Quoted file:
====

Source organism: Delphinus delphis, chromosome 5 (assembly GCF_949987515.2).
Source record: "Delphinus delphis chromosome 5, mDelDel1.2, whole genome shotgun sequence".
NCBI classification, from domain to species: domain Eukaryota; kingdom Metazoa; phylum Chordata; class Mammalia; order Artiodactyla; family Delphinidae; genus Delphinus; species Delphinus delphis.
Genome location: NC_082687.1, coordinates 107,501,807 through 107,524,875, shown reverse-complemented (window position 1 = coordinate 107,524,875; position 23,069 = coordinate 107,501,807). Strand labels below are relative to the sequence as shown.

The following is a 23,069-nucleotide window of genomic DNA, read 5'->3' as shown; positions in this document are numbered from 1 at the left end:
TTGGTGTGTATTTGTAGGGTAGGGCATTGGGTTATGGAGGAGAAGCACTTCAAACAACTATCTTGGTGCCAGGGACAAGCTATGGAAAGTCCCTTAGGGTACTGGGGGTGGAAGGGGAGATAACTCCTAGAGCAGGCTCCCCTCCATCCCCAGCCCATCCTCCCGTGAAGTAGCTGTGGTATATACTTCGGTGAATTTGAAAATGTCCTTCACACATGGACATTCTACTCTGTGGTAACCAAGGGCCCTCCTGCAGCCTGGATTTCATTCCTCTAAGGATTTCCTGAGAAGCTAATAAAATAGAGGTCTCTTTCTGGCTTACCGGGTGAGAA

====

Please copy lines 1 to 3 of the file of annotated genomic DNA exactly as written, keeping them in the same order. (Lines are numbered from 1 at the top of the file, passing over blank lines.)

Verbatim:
Source organism: Delphinus delphis, chromosome 5 (assembly GCF_949987515.2).
Source record: "Delphinus delphis chromosome 5, mDelDel1.2, whole genome shotgun sequence".
NCBI classification, from domain to species: domain Eukaryota; kingdom Metazoa; phylum Chordata; class Mammalia; order Artiodactyla; family Delphinidae; genus Delphinus; species Delphinus delphis.